What would happen if this were the reverse? What if it was I in the jail and my two beloved daughters were outside in the car at midnight with my mother and my wife? How do I explain to them that I am in prison and have to return to my country? How do I tell them they detained me for simply not looking like or speaking like everyone else who lives here? How do I tell them the reason is because they suspected or guessed that I did not have a driver’s license from this country?
I believe that this is why when they call me, no matter the time or how difficult it is, I go. For this young man in particular, I can attest to the fact that he is a good man. He is a good son, a good husband and an excellent father. In spite of his youth, he is respectful, responsible, and a hard worker. I have witnessed his spiritual journey and have seen how he has worked to become the man that God hopes him to be. He is a man who in every way provides for his family.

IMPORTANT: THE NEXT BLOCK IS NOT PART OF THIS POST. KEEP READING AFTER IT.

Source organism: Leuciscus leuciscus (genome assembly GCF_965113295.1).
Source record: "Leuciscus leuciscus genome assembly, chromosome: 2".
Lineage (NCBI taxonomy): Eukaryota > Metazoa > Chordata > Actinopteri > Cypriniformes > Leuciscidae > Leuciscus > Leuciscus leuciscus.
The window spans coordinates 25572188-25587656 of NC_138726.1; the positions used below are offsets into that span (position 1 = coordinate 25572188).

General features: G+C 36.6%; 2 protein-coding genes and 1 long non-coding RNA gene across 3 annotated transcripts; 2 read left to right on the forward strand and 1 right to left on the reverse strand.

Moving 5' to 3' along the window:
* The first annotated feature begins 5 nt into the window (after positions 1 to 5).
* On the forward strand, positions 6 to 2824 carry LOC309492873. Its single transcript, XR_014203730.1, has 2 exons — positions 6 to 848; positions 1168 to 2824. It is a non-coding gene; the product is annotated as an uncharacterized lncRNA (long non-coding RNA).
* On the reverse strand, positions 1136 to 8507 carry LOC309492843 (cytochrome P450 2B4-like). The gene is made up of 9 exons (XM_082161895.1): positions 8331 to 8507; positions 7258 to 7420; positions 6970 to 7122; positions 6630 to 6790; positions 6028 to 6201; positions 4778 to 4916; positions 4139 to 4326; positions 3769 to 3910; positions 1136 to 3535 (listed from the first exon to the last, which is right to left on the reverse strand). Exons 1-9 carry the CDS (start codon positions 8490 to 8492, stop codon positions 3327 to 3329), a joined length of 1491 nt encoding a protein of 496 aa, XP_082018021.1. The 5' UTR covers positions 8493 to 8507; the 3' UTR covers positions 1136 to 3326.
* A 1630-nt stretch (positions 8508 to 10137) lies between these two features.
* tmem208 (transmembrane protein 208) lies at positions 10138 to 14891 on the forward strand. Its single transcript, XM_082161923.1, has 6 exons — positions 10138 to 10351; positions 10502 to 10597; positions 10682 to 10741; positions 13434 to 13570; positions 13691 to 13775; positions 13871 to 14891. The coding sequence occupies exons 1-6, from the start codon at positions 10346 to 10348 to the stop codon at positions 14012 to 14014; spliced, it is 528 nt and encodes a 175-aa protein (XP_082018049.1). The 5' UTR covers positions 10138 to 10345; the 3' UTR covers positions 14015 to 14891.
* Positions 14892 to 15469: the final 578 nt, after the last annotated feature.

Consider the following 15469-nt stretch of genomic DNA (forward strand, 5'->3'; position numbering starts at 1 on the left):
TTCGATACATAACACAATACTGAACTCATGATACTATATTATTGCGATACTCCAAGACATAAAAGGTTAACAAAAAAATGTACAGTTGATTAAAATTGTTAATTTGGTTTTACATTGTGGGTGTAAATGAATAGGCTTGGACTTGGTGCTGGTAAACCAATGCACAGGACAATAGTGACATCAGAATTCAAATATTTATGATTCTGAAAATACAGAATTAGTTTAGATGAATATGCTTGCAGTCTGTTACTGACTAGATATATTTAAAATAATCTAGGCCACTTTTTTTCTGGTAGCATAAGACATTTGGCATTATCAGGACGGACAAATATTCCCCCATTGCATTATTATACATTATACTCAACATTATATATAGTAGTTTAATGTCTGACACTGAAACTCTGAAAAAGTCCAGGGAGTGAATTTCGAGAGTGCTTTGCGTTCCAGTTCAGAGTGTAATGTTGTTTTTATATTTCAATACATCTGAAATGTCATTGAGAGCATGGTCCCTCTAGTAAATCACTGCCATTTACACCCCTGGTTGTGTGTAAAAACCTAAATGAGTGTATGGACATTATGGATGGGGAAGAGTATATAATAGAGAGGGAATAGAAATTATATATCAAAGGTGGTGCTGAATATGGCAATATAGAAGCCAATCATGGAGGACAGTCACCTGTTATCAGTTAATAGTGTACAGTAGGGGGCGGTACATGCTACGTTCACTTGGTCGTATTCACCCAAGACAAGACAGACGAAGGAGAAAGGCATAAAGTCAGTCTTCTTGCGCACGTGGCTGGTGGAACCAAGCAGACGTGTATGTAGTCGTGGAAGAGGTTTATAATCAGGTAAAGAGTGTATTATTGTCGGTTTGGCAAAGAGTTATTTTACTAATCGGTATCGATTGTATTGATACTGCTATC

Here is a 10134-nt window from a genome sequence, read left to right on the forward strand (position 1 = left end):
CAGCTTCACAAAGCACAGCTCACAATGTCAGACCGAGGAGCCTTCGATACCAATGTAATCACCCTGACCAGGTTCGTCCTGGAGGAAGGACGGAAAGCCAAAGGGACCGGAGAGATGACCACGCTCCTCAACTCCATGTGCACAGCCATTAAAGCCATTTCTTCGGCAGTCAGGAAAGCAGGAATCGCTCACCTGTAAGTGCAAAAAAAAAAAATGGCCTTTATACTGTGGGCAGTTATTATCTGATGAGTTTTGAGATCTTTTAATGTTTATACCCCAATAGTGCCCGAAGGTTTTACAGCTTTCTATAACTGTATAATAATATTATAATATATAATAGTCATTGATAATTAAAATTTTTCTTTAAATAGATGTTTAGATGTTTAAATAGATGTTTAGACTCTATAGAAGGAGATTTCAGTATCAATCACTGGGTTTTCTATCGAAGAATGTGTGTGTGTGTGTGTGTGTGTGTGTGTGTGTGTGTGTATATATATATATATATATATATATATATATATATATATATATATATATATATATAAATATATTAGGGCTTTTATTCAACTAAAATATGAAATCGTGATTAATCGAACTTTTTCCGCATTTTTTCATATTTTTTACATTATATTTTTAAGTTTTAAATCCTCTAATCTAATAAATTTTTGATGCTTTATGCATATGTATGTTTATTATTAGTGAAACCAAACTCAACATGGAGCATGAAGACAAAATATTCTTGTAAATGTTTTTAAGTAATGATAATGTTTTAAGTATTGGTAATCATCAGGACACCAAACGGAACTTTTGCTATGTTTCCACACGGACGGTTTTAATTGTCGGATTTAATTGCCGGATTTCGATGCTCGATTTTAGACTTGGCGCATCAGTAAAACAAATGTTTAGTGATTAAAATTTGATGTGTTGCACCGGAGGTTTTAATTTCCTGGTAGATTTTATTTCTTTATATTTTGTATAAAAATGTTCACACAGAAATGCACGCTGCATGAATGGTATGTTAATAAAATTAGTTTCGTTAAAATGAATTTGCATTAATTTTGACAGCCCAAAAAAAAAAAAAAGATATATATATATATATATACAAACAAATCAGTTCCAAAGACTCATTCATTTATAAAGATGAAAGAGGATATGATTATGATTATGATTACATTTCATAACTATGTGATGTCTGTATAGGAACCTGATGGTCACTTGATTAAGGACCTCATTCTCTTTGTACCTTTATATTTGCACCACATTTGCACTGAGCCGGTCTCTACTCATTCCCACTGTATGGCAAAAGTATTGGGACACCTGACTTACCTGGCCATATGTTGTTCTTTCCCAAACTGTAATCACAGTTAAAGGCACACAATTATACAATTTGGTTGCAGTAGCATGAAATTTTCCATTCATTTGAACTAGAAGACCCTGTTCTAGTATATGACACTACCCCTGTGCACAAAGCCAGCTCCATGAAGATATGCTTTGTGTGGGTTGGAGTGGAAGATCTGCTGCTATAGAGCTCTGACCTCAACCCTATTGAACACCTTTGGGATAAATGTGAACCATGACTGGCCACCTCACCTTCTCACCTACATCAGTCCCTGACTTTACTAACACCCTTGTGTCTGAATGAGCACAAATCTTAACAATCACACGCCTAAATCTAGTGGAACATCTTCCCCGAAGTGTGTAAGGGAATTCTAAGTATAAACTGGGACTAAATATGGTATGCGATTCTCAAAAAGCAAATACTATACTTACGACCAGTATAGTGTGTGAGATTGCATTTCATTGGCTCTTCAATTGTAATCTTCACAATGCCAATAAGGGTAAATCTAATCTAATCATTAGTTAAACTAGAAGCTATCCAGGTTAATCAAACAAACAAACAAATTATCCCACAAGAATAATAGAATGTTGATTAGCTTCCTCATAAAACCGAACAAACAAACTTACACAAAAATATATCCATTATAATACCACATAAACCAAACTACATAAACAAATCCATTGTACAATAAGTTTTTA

I have to deal with this kind of incident every week. These people come to this country NOT to rob, NOT to cause damage, but to give a better life to their families. Instead of taking away jobs from those here, they do the work that many times those here do NOT want to do. I did what was in my power, but, unfortunately, I did not get to bring him back to his family. I will NOT lose hope. I will continue fighting!